323 F2d 980 Bath v. United States

323 F.2d 980

63-2 USTC P 9781

Albert A. BATH, Appellant,
UNITED STATES of America, Appellee.

No. 20390.

United States Court of Appeals Fifth Circuit.

Oct. 25, 1963.

Virgil Childress, Houston, Tex., for appellant.

Lee A. Jackson, Atty., Dept. of Justice, Louis F. Oberdorfer, Asst. Atty., Gen., Meyer Rothwacks, C. Moxley Featherston, Attys., Dept. of Justice, Washington, D.C., Woodrow Seals, U.S. Atty., James R. Gough, Asst. U.S. Atty., of counsel, for appellee.

Before HUTCHESON and GEWIN, Circuit Judges, and HOOPER, District judge.


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The question presented by this appeal is whether for the taxable years 1955 and 1956 the appellant-taxpayer, a surviving spouse in a community property state (Texas), is entitled under Section 1014(b)(6) of the Internal Revenue Code of 1954 to use a 'stepped-up' basis for reporting his community share of a long-term capital gain relaized on a sale of community property prior to his wife's death in 1954, the taxpayer and his wife having elected to report the gain on the installment basis under 44 of the Internal Revenue Code of 1939,1 with the result that the gain would be treated as a tax-free return of capital to him.


The facts of this case have been stipulated. In February, 1953 appellant Albert A. Bath, the taxpayer, and Adele L. Bath, his wife, sold certain Texas land owned by them as community property. They received for the land a total consideration of $139,090.00, of which $29,000.00 was paid in cash and the balance of $110,090.00 was evidenced by the purchaser's promissory note for $110,090.00 secured by a vendor's lien reserved by the sellers. Said note was payable in ten annula payments of $11,009.00 each, and bearing interest at the rate of four per cent per annum payable annually. A long-term capital gain of $112,086.19, or 80.585% Of the purchase price, was realized on the transaction. In their joint income tax return filed for the year 1953, appellant and his wife elected to report their gain on the installment method: i.e., they elected to pay income tax on the gain as the purchase price was collected. See 453, Internal Revenue Code 1954, 26 U.S.C.A. 453.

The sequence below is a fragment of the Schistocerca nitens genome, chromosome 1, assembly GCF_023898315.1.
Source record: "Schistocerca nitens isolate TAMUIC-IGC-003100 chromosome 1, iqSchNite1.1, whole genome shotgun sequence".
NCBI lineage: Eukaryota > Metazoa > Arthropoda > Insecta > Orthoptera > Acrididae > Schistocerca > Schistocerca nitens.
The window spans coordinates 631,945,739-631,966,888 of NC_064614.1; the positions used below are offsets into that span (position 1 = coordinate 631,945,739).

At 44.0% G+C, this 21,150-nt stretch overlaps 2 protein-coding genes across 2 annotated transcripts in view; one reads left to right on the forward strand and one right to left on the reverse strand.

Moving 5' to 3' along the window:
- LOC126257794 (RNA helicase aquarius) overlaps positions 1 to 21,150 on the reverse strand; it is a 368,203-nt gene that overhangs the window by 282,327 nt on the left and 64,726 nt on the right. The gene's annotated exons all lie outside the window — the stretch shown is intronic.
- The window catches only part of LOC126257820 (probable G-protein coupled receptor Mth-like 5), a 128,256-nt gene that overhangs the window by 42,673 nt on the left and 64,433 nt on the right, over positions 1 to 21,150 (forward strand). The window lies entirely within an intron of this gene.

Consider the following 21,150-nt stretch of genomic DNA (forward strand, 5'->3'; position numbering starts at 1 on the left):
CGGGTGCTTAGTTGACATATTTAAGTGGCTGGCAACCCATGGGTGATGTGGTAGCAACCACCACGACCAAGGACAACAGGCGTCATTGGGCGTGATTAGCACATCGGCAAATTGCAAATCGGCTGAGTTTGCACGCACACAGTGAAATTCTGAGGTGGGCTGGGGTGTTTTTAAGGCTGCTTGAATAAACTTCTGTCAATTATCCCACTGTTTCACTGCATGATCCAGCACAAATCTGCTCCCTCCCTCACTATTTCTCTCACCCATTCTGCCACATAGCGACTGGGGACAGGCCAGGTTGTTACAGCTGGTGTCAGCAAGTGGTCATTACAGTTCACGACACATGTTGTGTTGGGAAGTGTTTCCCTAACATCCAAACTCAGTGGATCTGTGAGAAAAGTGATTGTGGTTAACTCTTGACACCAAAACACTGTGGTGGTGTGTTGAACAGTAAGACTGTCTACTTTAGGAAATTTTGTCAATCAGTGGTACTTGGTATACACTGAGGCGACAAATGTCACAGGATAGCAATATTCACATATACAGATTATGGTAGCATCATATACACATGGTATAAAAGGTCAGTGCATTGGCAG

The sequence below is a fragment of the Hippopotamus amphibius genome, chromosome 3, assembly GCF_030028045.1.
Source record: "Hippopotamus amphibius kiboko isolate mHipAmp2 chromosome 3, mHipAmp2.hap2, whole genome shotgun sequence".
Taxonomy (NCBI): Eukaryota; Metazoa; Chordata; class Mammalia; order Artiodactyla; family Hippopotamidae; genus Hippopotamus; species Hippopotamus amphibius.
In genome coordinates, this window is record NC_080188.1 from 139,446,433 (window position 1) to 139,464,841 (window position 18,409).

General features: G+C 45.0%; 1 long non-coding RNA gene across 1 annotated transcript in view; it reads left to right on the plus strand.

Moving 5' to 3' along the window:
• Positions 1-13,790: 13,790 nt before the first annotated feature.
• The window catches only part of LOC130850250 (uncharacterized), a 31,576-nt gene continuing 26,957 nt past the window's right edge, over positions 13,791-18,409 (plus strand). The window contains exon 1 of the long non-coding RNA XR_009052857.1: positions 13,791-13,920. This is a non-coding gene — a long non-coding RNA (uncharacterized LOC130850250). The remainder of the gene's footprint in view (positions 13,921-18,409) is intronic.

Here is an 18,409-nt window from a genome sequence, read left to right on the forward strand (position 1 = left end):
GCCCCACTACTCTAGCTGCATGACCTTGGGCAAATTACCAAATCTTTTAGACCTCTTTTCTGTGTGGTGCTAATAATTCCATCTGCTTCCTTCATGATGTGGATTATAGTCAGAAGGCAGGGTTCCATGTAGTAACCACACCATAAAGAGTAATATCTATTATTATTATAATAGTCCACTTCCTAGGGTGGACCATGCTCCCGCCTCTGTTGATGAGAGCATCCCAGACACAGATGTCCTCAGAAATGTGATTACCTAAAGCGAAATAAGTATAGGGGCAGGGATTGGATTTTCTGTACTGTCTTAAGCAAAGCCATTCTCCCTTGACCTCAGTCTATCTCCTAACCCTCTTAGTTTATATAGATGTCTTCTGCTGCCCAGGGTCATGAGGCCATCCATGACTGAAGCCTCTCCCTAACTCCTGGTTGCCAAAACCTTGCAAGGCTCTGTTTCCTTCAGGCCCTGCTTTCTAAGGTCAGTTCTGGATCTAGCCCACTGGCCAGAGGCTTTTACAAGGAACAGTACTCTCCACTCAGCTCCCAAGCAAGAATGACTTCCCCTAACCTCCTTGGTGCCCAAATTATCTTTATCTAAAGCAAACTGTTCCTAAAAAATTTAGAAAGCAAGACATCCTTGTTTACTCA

Appellant's wife died on December 10, 1954. At the time of her death only one principal payment had been made on the note, the principal balance then being $99,081.00. Since the note was community property, one-half of the principal sum, or $49,540.50, was reported in the wife's federal estate tax return as a part of her taxable estate, and her estate tax was assessed and paid on that valuation. The entire unpaid balance of the note was paid by the purchaser of the property in the years 1955 and 1956, $44,036.00 being paid in 1955 and $55,045.00 being paid in 1956. Appellant's community interest in the payments received on the note in 1955 and 1956 are the particular items in dispute. Mrs. Bath's estate's community interest is not in dispute; it has been treated as taxable gain to the extent of the 80.585% Profit portion.


Upon the foregoing facts the court below ruled, in an opinion reported in 211 F.Supp. 368, at page 370:


'The 'stepped-up' basis provision of Section 1014(b)(6) becomes operative and has importance only in situations where sales or exchanges have occurred subsequent to the event, the death of one of the spouses, causing the basis to be 'stepped-up'. '* * * In the case, however, there has been no sale or exchange of the note since the death of Mrs. Bath to which the 'stepped-up' basis provided for in Section 1014(b)(6) could apply in determining gain or loss. Moreover, to retroactively accord to a prior sale a 'stepped-up' basis under Section 1014(b)(6) for determining the gain on the sale would, by benefiting only community-property taxpayers, violate the policy underlying the Section which is to equalize the incidence of taxation in community-property and noncommunity property states. S. Rep. No. 1013, 80th Cong., 2d Sess., p. 29 (1948-1 Cum.Bull. 285, 306).'


We agree and affirm without deciding the question of whether the taxpayer would have been entitled to use a 'stepped-up' basis for the note if he had disposed of it through a sale or exchange rather than by collection, a question not presented by the facts of this case. See Burrell Groves, Inc. v. Commissioner, 223 F.2d 526 (5 Cir., 1955).



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That section is essentially the equivalent of Section 453 of the 1954 Code (26 U.S.C. 453)